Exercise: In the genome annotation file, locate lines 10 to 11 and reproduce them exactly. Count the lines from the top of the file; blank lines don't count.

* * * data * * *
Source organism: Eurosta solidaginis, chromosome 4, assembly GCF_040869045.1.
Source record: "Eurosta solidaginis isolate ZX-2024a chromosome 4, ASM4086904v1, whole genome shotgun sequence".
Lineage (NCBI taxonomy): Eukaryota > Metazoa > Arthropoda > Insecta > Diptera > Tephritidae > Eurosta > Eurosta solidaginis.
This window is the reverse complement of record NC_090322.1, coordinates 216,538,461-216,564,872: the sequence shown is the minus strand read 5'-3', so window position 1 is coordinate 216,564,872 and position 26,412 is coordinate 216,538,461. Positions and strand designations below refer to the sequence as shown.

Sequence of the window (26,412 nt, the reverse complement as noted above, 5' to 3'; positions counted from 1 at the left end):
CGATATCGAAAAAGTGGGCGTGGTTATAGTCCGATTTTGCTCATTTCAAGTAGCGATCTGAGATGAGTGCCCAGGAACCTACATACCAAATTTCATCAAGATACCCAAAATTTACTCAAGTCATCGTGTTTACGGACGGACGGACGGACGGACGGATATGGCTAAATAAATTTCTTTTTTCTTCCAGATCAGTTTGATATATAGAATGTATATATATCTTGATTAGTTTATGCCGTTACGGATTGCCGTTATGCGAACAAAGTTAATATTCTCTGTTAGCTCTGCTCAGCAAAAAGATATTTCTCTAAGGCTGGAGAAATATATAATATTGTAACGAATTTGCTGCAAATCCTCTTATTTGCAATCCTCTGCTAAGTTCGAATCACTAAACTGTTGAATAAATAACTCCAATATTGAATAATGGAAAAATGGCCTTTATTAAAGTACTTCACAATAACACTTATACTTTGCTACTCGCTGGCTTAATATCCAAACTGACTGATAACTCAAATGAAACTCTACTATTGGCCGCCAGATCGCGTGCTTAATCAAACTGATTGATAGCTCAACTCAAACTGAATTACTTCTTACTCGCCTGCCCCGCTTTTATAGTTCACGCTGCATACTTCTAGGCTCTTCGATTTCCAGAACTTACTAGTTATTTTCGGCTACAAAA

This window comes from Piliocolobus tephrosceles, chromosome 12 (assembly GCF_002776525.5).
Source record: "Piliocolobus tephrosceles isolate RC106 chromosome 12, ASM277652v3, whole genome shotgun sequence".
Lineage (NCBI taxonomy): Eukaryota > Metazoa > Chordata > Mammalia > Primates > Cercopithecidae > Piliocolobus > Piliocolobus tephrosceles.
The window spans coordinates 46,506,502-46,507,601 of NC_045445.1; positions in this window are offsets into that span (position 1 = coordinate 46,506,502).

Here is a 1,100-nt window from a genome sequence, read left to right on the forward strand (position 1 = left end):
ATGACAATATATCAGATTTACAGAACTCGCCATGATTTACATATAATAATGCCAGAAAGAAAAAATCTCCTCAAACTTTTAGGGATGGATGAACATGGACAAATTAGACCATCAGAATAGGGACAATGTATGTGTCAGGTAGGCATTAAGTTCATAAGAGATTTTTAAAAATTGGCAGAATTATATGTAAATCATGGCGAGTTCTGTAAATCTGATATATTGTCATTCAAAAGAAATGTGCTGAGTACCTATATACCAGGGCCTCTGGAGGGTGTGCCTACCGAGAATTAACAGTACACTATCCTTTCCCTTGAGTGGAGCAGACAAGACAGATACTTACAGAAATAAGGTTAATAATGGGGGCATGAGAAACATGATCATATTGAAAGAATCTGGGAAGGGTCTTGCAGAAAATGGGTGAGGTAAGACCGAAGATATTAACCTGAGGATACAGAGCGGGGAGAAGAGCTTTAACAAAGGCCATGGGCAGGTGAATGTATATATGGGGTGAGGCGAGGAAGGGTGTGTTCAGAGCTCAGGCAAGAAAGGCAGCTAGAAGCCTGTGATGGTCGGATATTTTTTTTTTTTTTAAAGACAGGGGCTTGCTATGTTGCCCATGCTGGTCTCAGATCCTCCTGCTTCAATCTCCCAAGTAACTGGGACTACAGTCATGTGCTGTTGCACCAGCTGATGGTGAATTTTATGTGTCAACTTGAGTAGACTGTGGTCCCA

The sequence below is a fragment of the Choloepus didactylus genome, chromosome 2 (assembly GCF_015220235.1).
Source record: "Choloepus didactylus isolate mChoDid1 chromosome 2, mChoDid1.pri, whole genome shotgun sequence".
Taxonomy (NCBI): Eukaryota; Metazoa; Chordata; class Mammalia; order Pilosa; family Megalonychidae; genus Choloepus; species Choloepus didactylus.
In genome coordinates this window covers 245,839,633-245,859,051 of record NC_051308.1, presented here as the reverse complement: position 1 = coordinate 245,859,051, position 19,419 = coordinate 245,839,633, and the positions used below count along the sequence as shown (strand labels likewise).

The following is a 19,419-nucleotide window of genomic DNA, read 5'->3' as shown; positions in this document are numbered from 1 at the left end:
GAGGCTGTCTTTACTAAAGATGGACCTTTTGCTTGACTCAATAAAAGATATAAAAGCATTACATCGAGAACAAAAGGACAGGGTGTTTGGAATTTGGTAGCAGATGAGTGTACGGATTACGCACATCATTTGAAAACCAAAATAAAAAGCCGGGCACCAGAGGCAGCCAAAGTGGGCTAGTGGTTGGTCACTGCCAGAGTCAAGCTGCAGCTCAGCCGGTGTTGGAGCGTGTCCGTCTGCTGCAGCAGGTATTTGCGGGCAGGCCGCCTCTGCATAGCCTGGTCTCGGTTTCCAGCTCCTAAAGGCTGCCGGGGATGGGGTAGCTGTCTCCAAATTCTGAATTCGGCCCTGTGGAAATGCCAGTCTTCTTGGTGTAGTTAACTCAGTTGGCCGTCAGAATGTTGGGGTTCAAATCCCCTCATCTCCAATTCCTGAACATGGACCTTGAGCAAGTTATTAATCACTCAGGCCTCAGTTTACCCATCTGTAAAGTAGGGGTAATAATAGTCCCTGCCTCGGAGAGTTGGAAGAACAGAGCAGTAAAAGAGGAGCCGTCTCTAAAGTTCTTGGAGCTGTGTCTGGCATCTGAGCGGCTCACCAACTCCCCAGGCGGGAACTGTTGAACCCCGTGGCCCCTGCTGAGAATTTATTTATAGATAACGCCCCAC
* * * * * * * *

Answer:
The window spans coordinates 46,506,502-46,507,601 of NC_045445.1; positions in this window are offsets into that span (position 1 = coordinate 46,506,502).

Here is a 1,100-nt window from a genome sequence, read left to right on the forward strand (position 1 = left end):